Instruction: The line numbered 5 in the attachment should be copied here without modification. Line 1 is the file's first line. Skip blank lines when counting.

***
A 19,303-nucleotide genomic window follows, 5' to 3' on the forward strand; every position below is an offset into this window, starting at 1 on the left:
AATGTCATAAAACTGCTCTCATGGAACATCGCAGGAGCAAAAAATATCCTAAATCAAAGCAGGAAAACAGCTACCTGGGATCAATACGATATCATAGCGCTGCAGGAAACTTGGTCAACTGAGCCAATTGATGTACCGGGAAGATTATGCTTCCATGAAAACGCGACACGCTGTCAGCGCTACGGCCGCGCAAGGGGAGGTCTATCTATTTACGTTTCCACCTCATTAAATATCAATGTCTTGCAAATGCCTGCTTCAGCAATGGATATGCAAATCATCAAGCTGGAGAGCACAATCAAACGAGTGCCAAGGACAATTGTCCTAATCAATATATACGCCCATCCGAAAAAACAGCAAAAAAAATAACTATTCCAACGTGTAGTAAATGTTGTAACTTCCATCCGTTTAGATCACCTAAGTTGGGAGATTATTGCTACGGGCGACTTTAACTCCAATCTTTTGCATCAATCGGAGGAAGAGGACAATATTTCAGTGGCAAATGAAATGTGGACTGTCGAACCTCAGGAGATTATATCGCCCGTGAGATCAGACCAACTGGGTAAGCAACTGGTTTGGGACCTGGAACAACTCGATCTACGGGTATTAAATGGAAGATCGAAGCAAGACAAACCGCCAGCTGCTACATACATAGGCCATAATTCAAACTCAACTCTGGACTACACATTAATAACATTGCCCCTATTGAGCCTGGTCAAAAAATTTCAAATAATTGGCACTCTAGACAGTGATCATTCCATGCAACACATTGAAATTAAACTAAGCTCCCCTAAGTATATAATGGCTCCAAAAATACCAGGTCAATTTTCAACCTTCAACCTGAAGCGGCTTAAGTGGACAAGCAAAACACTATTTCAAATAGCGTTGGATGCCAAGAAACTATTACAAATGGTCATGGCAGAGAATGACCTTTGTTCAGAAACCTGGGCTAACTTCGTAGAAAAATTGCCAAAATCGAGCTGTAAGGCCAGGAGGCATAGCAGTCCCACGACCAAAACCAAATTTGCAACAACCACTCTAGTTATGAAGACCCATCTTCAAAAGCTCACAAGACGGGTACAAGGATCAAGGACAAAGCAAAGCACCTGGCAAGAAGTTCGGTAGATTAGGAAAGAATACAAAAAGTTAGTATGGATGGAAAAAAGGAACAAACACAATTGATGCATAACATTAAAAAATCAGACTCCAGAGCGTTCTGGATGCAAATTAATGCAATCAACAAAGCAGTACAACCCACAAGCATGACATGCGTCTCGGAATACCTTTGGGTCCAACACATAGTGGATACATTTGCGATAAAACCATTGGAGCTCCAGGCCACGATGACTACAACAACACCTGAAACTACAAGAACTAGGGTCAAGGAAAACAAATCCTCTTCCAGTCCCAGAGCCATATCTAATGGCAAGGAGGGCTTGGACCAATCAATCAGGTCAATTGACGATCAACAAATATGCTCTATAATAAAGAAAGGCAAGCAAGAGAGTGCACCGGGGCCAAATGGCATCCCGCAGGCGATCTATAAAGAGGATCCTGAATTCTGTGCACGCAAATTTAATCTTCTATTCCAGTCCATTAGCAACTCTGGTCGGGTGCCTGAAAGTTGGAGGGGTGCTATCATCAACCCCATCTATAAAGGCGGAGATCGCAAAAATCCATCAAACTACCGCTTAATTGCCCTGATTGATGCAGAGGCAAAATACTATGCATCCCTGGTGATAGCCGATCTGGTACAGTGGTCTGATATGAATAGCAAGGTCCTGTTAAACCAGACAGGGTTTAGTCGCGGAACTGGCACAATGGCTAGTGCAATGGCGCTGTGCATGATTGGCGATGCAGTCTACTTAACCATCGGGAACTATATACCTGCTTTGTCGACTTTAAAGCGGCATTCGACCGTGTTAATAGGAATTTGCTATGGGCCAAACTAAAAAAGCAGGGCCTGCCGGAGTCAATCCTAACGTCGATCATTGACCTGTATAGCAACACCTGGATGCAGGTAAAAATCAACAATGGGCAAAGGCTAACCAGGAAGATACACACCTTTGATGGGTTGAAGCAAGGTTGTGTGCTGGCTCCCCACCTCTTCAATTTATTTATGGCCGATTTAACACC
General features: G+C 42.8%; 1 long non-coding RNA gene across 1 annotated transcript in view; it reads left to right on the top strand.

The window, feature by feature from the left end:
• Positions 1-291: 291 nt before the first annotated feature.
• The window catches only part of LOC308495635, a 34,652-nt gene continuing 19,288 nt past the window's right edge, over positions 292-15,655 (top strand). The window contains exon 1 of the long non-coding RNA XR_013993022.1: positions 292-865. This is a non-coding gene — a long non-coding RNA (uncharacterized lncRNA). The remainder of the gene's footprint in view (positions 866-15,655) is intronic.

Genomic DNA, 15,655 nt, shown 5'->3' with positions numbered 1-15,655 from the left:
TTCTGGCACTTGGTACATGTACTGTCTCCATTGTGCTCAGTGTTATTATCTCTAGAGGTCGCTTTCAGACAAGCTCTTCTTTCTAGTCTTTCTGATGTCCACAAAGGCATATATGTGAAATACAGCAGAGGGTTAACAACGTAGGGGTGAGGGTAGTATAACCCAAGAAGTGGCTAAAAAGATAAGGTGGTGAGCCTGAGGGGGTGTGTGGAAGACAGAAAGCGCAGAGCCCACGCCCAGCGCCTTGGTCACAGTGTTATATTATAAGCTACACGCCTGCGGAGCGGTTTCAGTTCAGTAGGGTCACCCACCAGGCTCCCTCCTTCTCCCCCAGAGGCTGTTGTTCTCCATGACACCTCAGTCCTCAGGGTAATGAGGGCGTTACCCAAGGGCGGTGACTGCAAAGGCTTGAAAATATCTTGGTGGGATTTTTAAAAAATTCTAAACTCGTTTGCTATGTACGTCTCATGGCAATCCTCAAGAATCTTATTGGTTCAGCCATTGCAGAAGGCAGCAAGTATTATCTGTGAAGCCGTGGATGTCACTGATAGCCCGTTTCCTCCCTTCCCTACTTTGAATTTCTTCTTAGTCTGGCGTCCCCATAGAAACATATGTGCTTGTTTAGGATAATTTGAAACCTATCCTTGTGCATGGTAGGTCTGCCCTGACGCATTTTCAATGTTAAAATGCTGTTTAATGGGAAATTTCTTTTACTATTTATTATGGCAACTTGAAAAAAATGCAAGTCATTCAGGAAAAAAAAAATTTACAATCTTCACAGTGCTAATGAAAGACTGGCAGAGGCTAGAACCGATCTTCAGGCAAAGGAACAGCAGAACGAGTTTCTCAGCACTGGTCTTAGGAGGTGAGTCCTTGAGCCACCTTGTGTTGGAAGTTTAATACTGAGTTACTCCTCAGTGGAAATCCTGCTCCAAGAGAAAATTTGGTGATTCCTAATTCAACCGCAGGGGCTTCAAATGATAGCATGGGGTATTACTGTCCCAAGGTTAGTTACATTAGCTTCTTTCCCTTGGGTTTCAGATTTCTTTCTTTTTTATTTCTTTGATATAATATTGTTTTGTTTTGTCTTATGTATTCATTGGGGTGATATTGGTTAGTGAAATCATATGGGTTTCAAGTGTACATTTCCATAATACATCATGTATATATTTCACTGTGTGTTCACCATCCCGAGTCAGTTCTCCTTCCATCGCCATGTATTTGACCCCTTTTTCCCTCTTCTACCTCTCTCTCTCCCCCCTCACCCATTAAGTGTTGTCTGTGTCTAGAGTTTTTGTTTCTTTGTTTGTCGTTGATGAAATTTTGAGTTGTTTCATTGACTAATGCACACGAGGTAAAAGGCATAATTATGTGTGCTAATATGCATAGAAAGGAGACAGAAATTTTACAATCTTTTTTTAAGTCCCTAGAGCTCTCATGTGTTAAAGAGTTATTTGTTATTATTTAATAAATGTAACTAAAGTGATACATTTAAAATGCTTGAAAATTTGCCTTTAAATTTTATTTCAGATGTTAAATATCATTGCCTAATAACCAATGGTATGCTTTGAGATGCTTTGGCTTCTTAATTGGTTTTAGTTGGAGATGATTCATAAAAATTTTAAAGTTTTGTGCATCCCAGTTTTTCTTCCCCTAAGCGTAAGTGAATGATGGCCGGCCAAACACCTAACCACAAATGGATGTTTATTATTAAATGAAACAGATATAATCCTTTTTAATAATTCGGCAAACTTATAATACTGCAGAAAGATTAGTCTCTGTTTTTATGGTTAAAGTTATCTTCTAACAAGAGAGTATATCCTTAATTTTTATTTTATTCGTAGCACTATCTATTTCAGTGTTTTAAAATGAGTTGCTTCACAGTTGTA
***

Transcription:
• Positions 1-291: 291 nt before the first annotated feature.